Florida COVID hospitalizations surge, New York urges business push on vaccines

(Reuters) – New York’s governor on Monday urged businesses to turn away unvaccinated customers while Florida is grappling with a surge in hospitalized COVID patients, both sparked by rising cases of the Delta variant that could result in new restrictions on daily life.

Florida, whose governor has resisted mask or vaccine mandates, has one of the worst outbreaks in the nation and about one-quarter of the country’s hospitalized COVID patients, according to data from the U.S. Department of Health and Human Services.

The head of Florida’s hospital association said the current surge sent COVID hospitalizations skyrocketing to 10,000 from 2,000 in less than 30 days, although deaths have remained well below the previous peak.

“It is a much younger population that is being hospitalized today,” Mary Mayhew told MSNBC on Monday. At one Jacksonville hospital, the average age is 42, she said. “We have 25-year-olds in the hospital in intensive care on ventilators,” she told the cable network. “We’ve got to convince 25-year-olds, 30-year-olds, that this is now life-threatening for them.”

New York Governor Andrew Cuomo also sounded the alarm, urging but not mandating bars, restaurants and other private businesses to require all customers be vaccinated before entering. The Democratic governor also said that vaccines could become mandatory for nursing home workers, teachers and healthcare workers if case numbers do not improve.

“Private businesses – I am asking them and suggesting to them to go to vaccine-only admission,” Cuomo told a briefing Monday. “I believe it’s in your best business interest. If I go to a bar and I want to have a drink and I want to talk to the person next to me, I want to know that that person is vaccinated.”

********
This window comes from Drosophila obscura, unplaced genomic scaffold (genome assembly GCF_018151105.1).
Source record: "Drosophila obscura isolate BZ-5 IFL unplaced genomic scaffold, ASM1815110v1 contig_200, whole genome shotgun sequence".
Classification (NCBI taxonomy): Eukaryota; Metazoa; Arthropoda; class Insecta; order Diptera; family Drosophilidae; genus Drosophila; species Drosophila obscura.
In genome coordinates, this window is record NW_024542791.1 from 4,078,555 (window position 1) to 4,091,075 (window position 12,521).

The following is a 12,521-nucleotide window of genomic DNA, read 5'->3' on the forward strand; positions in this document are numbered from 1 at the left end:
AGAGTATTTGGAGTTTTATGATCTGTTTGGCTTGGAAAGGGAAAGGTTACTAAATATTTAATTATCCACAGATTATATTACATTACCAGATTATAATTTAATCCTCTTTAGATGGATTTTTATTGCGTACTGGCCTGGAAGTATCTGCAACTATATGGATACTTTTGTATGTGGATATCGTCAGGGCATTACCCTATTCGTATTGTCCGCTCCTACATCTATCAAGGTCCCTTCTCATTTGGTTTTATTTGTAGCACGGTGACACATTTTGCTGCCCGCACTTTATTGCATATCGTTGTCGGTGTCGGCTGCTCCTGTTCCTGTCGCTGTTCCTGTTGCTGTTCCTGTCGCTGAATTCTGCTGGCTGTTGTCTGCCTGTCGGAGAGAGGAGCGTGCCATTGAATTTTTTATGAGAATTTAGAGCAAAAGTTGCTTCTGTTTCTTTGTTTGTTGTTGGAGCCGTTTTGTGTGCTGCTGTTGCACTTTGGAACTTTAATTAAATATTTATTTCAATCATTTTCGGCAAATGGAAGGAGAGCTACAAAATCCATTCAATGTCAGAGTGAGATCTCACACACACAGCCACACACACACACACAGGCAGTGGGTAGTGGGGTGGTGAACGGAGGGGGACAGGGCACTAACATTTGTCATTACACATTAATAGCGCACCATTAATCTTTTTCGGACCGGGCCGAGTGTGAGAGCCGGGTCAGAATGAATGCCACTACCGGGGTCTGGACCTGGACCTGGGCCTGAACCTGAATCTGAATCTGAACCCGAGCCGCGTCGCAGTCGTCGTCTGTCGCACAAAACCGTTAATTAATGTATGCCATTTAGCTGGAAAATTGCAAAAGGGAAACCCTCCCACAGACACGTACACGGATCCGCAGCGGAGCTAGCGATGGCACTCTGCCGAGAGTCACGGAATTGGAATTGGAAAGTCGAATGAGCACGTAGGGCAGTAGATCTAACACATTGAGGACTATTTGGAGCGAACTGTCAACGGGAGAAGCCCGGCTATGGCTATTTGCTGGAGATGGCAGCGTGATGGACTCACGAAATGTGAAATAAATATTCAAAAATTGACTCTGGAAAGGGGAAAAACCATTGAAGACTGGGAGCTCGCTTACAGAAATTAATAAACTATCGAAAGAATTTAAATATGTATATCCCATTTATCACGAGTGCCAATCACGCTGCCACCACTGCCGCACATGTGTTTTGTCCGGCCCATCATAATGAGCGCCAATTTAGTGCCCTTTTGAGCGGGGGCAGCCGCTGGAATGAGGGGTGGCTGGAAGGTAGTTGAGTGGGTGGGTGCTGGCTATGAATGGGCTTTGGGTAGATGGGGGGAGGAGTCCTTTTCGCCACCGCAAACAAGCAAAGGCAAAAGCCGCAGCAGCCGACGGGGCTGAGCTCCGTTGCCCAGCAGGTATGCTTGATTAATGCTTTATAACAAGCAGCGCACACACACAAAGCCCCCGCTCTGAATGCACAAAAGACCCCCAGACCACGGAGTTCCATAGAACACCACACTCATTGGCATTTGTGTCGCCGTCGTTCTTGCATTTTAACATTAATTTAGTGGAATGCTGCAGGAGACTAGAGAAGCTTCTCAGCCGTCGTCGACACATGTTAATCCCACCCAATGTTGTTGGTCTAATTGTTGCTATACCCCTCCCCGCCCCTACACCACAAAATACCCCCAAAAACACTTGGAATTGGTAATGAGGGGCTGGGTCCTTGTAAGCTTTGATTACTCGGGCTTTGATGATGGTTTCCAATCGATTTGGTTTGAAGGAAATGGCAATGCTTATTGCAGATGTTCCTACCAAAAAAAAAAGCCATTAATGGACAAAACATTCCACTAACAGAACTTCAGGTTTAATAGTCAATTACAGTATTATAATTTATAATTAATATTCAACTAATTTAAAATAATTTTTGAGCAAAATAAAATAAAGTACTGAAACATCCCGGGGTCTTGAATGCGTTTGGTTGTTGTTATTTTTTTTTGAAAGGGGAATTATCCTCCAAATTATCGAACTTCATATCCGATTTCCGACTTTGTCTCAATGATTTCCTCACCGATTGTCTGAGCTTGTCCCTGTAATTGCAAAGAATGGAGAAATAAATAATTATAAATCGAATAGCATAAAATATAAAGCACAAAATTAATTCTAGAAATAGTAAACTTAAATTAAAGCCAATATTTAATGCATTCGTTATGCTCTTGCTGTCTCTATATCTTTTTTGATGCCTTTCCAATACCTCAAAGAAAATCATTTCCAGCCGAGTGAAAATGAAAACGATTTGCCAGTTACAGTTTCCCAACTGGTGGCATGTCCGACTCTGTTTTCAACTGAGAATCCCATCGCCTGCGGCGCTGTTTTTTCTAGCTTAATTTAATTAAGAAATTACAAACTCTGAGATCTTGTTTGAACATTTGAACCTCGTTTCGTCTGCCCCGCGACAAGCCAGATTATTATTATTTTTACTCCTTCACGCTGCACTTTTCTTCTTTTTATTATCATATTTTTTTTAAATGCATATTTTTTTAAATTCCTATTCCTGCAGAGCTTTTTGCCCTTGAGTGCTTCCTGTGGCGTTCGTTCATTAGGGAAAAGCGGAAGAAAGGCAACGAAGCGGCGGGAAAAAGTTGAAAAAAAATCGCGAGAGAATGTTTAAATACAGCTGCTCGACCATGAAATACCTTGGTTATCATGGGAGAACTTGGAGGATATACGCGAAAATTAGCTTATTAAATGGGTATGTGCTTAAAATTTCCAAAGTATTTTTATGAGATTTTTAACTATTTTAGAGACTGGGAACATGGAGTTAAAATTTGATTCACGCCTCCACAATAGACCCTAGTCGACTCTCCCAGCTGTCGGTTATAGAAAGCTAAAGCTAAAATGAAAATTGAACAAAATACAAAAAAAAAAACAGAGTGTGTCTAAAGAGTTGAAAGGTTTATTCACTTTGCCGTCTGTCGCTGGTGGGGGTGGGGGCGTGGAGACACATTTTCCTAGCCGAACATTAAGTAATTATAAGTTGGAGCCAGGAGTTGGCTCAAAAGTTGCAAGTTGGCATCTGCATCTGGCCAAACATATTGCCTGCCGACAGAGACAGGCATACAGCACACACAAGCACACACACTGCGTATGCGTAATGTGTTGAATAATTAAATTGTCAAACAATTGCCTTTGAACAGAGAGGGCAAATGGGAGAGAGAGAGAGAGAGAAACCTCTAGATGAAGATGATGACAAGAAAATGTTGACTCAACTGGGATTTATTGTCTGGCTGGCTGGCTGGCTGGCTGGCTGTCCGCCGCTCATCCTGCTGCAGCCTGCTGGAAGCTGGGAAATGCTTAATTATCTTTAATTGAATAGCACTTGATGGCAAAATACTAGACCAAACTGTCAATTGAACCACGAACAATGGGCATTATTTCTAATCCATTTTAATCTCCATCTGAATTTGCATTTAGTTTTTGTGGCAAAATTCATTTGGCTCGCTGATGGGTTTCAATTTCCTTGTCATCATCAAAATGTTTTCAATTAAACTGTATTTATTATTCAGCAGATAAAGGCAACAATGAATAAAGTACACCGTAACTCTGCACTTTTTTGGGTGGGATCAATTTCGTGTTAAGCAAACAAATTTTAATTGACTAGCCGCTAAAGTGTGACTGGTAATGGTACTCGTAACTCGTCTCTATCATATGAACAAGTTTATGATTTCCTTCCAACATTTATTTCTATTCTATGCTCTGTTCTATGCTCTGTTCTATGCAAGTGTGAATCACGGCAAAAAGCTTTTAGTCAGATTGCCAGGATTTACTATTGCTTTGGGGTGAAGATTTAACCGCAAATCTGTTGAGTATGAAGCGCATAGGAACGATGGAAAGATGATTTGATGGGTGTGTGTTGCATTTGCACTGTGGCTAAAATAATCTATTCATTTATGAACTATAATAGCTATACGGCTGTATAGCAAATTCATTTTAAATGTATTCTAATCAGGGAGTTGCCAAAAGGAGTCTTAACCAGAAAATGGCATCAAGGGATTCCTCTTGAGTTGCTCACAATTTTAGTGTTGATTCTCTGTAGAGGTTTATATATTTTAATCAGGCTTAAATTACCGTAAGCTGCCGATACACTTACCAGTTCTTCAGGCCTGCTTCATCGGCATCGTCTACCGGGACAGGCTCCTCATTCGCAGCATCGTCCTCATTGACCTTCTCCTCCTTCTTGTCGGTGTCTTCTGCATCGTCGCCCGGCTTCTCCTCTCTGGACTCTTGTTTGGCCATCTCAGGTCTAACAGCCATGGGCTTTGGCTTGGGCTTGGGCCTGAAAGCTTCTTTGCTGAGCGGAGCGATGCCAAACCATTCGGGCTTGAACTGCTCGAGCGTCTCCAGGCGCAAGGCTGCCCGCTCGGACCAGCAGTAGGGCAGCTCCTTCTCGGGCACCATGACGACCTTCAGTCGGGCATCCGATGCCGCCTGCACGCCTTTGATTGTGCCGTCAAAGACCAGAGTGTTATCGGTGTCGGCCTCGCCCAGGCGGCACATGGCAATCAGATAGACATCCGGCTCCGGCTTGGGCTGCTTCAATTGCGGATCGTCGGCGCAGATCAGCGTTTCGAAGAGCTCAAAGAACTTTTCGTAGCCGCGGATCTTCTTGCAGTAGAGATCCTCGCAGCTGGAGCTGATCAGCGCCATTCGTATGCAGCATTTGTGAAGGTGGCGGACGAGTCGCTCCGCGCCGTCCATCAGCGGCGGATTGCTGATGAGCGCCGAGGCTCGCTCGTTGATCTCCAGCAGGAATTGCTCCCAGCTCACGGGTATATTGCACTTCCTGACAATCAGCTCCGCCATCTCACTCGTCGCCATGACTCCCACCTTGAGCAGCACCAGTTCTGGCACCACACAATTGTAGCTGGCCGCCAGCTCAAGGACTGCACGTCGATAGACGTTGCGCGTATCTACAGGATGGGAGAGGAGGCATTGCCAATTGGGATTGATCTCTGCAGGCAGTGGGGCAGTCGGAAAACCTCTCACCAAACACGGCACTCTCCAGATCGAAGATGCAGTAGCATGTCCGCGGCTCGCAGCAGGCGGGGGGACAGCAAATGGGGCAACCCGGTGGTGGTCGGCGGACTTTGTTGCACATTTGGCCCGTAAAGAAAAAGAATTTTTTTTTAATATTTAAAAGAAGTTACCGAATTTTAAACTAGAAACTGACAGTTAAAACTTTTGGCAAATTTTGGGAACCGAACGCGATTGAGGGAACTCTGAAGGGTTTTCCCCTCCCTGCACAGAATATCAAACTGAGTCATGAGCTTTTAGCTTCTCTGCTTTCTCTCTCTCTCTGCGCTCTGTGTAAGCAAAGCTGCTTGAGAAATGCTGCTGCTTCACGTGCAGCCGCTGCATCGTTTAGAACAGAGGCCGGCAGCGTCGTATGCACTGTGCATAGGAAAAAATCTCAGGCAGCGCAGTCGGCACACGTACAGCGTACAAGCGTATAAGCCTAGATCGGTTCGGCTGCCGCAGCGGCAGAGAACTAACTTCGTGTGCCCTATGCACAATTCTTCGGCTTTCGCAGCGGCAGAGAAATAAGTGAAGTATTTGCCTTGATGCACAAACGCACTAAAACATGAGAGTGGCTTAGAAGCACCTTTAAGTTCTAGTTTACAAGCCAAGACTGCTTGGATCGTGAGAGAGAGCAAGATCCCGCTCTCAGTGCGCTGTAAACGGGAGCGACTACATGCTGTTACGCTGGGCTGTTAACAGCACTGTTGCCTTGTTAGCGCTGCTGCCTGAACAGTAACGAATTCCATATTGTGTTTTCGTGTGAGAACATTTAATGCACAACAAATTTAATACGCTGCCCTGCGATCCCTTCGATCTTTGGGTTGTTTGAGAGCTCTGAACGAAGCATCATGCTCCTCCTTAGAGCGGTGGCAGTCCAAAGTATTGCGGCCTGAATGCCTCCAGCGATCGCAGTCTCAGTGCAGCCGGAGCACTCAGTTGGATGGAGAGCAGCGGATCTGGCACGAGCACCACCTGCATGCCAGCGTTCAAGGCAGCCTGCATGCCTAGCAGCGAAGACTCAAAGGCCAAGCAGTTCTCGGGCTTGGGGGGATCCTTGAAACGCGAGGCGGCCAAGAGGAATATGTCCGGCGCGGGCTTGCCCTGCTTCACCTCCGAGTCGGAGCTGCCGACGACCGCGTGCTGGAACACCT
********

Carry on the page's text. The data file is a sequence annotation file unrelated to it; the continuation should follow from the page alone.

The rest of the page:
Cuomo also announced that all employees of the Metropolitan Transportation Authority, which runs the trains and subways, and all the workers from his state for the Port Authority of New York and New Jersey, which oversees the region’s bridges, airports, and tunnels, would need to be vaccinated by Labor Day on Sept. 6 or submit to weekly testing.

“If you are unvaccinated the Delta variant should be a major concern to you and you should be worried about it,” Cuomo said.

The push by Cuomo marks the latest attempt by government leaders to spur reluctant Americans to get vaccinated as the Delta variant of the coronavirus surges nationwide, infecting mostly unvaccinated people.

Cuomo’s announcement comes on the heels of a decision by President Joe Biden to require millions of federal workers and contractors to show proof of vaccination or be subject to weekly or twice-weekly COVID-19 tests.